As is mentioned in a few posts on this forum (I think Ivan mentions it a fair amount) water is a MUCH better conductor of heat energy than the average soil / rock that a ground loop is sunk into. Flowing water is best - as, if you can guarantee security of supply, you can do away with the ground loop altogether. Even a big pond is good if you decide not to pump water (or you could even pump this as long as you returned the water to the pond); again, my guess is that only about one third of the "ground" loop will be required if sunk into a pond and it is less critical how it is laid as long as the depth of water is over about 3- 4 feet.

I think technically you may need an extraction permit from the Environment Agency to move water around but they are, I am told, quite easy to deal with.

If your customer is in a big old house (say, more than 150 years old) it is very likely that there will be water nearby. However, if he really is in a big old house, with stone floors, etc. it could be quite tricky to get the right kind of "house side" heat exchangers in. My guess is that they would be on something like an oil-fired boiler feeding readiators. Does your customer know that radiators really aren't very good for GSH pumps ?

Another point about the ground loop (no matter if it is laid in the ground or a pond) - make sure that you use a biocide. All sorts of things can grow in a closed loop water system and they have a habit of building up on the heat exchanger surfaces - reducing efficiency. Once they are built up, it is a difficulty task to eradicate. Brine is a better heat exchanger than water and a reasonable biocide in its own right - but it is also corrosive so make sure that only stainless materials are used in valves, couplings, pumps, and heat exchangers.

I hope this helps.

Regards,
Ian
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Ivan
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« Reply #9 on: June 24, 2006, 01:06:10 AM »

All good advice. You should not need an extraction licence if you are putting water back where it came from without losing any (new regulations to encourage renewable energy in particular) - unless you are generating 5MW of usable power.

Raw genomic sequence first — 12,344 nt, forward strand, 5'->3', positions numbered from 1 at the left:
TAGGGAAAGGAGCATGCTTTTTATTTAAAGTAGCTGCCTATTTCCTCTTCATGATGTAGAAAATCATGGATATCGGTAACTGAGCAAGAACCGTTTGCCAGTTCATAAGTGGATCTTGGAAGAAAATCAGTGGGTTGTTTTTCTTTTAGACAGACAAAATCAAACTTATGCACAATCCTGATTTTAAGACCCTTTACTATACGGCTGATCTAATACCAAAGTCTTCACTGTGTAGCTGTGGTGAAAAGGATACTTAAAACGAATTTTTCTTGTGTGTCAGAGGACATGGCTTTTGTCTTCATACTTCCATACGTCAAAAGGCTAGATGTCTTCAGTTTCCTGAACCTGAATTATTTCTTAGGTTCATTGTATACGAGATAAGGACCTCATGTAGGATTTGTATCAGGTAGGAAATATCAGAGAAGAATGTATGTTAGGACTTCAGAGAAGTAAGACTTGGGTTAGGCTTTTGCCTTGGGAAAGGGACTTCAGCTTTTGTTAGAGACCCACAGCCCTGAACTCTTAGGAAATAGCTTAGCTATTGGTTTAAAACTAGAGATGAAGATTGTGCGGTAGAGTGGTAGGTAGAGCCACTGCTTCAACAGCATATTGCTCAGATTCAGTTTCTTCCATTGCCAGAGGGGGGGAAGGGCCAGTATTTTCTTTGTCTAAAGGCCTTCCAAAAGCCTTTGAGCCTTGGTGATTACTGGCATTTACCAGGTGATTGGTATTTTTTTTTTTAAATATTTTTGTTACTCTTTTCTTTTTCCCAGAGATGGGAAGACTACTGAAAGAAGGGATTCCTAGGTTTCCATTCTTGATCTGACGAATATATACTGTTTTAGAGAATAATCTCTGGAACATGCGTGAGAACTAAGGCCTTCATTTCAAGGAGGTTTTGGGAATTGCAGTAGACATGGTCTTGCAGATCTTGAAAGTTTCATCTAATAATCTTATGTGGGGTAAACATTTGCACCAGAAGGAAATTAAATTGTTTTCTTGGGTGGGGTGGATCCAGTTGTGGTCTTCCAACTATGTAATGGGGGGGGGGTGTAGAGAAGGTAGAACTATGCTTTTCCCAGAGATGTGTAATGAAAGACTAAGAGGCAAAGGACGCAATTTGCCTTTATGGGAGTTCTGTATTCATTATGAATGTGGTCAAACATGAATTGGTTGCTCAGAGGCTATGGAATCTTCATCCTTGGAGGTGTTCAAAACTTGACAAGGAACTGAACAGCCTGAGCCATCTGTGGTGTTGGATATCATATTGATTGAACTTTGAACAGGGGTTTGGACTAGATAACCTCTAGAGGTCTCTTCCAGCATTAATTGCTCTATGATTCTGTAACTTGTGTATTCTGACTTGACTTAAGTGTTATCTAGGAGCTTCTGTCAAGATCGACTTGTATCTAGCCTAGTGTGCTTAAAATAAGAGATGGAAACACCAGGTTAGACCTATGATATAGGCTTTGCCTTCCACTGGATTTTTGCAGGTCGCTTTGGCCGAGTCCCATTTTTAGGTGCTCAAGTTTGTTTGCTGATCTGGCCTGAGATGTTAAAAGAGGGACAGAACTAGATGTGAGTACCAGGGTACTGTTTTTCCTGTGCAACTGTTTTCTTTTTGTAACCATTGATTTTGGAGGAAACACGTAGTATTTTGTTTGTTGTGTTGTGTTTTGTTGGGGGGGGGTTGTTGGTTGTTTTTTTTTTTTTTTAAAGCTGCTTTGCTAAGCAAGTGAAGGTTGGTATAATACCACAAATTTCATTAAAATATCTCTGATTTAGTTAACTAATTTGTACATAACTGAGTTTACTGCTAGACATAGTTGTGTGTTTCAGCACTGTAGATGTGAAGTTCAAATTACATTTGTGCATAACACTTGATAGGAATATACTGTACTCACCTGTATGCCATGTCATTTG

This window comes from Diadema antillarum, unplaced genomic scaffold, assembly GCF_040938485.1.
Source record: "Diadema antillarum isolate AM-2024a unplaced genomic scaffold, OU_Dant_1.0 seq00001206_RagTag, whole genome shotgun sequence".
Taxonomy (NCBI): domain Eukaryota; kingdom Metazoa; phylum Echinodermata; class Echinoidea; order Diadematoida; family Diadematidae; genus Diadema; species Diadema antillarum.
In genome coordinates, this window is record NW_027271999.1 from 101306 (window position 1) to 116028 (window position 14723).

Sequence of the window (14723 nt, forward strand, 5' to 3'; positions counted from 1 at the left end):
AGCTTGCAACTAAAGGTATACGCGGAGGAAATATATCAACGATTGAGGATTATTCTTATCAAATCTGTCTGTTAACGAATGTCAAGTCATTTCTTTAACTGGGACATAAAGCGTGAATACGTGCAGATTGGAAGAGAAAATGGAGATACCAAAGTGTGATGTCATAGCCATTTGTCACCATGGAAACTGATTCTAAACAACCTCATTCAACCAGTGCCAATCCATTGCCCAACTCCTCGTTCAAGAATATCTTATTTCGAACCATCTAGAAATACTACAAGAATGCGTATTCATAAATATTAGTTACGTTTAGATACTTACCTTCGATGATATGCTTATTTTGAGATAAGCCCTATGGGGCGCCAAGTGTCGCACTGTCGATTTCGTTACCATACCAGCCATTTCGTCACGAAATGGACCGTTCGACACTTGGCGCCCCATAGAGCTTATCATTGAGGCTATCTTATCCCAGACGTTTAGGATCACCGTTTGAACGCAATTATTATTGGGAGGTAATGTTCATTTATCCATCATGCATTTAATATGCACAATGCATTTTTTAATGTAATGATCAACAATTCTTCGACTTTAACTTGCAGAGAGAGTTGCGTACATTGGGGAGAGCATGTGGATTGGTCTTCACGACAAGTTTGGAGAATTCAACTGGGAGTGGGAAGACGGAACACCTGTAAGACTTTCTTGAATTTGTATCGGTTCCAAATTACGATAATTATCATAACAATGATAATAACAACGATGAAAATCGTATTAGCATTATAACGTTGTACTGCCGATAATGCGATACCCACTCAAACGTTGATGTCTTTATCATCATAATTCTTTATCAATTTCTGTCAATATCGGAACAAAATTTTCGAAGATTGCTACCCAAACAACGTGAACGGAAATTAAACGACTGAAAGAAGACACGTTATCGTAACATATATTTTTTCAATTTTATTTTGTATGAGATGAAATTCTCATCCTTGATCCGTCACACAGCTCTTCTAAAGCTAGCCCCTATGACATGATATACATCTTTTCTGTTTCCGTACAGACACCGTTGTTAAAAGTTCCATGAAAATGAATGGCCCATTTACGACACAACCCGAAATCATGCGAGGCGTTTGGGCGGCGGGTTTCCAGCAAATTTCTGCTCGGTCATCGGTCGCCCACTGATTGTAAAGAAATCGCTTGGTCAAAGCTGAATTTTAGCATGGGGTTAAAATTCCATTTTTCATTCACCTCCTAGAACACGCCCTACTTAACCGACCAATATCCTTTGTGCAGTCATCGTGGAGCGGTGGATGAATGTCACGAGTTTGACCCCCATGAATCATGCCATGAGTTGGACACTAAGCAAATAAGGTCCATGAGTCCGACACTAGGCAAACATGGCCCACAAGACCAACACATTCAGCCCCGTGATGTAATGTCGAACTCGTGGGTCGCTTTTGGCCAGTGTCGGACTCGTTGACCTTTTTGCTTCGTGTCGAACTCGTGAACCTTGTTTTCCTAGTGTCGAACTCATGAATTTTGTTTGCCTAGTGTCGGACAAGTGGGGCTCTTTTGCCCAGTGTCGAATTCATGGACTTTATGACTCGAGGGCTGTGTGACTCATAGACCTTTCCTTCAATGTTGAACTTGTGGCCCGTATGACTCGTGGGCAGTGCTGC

The Navitron single phase turbines are available up to 16kW only. Above this, the factory can only produce 3phase compressors. I think they offer up to 200kW!!

Ivan
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neilbridget
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« Reply #10 on: July 12, 2006, 10:23:30 PM »

I am re-submitting my planning applciation for a proposed extension and would like to incorporate your 9kw heat pump using an open loop system connected to a well.  I need however to find out details of what type of flooring to use with the underfloor heating connected to the system.  I would appreciate talking to someone to get more details and also to find out a recommedned installer inthe north bristol area
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mtimm
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« Reply #11 on: July 13, 2006, 01:26:21 PM »

Getting a bit off topic but
Most types of flooring can and have been used with underfloor heating
(Tiles, wood (solid, semi-solid and laminate), carpet and lino)

Tiles work well but you should use flexible adhesive and grout, be careful with natural stone the changing temps can cause cracks.

Wood: ash and beech generally arenít recommended
Solid can move a lot, it is generally is around 20mm thick which is the max wood thickness for use with UFH and needs to be fixed to the floor.

Semi-solid works well, some are guaranteed for use with UFH, choose the underlay carefully.

Laminates work very well.

Carpet is used but avoid heavy carpets and/or heavy underlay.

In general the covering should be of minimum thickness (insulation) to allow the heat travel from the floor into the room

Hope this is of some help